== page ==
I use collaboration, publishing, place-based objects, video, and performance to investigate the relationship between humans and nature and how that understanding changes over time. My recent work engages with the more-than-human and anthropogenic world through research, video, and public talks. My publishing practice involves creating books and collaborative publications and activating them through organized events, workshops, and performances. I operate a Risograph printing press called A Magic Mountain, which focuses on artist publications and collaborations.
While at Headlands
My work this year will continue to investigate the Headlands as a series of ruins constantly in the process of crumbling and being formed. During this third year as an Affiliate, I will continue researching and working with the materials of this place–rocks, cement, tar, fog, smoke, and native/non-native plants.
I’ll continue work on a long-term project on the Point Bonita cabbage, which grows near the lighthouse and in my yard in Oakland. I am researching its dispersal as intertwined with human activity, resilience in a time of planetary uncertainty, and frequent proximity to coastal concrete military defenses. Next steps will include a seed dispersal program and a new iteration of a public talk.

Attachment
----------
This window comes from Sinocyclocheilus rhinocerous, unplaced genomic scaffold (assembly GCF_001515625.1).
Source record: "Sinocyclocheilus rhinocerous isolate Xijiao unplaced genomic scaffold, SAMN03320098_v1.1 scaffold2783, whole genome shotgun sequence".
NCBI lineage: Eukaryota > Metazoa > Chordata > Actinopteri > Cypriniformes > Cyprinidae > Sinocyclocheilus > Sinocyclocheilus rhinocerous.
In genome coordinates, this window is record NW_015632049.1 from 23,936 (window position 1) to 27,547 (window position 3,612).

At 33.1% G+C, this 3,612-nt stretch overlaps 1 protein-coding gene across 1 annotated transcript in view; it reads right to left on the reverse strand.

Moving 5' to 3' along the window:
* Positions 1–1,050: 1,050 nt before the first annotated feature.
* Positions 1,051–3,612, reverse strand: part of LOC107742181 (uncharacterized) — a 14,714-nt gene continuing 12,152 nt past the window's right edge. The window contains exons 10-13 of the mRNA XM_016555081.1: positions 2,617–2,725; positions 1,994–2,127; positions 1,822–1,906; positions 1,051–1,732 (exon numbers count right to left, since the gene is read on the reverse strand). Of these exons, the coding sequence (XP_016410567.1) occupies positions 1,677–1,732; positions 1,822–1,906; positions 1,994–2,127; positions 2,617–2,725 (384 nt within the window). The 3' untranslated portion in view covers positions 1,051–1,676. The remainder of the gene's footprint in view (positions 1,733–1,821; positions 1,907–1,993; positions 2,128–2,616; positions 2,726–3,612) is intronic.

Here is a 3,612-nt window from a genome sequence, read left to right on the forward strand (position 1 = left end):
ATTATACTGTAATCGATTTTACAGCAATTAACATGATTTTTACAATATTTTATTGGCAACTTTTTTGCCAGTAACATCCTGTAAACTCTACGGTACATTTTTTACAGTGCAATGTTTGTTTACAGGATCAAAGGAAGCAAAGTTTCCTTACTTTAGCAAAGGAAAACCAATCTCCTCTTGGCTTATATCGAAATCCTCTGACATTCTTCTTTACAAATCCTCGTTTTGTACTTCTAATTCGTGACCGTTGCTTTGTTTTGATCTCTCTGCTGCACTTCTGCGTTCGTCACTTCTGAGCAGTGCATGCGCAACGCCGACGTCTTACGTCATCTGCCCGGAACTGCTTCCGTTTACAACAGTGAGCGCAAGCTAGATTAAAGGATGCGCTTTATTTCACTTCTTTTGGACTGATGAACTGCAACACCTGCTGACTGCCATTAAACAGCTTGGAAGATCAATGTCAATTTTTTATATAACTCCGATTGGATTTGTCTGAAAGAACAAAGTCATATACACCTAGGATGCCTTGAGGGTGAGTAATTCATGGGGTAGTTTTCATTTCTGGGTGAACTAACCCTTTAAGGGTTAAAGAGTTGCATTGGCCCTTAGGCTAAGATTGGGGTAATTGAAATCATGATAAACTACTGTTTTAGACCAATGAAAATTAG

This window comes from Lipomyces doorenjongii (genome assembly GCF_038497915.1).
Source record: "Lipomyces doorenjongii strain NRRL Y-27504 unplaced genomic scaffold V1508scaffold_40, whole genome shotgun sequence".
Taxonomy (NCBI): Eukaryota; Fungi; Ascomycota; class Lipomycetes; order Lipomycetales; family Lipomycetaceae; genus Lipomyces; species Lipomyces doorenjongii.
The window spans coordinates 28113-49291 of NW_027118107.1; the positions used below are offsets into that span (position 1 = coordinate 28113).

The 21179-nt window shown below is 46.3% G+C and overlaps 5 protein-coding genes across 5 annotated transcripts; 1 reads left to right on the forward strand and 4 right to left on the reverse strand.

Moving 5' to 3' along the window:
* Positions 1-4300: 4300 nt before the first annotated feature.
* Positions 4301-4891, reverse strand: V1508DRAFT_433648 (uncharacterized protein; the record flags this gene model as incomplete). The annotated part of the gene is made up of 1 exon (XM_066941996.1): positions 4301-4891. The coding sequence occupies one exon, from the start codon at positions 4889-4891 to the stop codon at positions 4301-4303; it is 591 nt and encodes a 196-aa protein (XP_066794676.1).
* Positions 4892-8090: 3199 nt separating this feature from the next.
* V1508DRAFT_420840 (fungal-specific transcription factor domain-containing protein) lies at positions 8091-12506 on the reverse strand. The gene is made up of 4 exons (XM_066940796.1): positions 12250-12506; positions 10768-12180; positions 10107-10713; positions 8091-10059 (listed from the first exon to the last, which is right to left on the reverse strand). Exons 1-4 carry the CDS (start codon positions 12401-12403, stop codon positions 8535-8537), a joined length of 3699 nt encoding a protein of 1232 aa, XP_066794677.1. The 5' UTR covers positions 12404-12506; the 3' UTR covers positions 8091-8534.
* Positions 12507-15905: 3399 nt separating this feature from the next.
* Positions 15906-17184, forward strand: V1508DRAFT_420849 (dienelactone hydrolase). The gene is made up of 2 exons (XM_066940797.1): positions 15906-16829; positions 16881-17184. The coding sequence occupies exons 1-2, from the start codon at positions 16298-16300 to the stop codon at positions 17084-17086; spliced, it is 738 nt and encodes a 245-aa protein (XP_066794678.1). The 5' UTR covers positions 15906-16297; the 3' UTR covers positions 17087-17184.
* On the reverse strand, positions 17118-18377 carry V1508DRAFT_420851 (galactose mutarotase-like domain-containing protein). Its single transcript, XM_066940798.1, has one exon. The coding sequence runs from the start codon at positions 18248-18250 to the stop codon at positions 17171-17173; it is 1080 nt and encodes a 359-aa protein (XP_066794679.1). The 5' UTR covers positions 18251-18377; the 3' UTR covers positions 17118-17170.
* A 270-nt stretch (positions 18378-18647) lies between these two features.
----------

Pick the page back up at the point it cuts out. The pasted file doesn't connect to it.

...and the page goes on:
I will continue using human-made rocks to create a series of Suiseki Viewing Stones. Prized finds include wave worn marine foam, concrete fragments, and asphalt chunks from roads destroyed in landslides.
Alex Arzt, Cabbage, Coast, Concrete, 2020; public talk and multimedia slideshow given at The Prelinger Library as part of Place Talks, 30 minutes.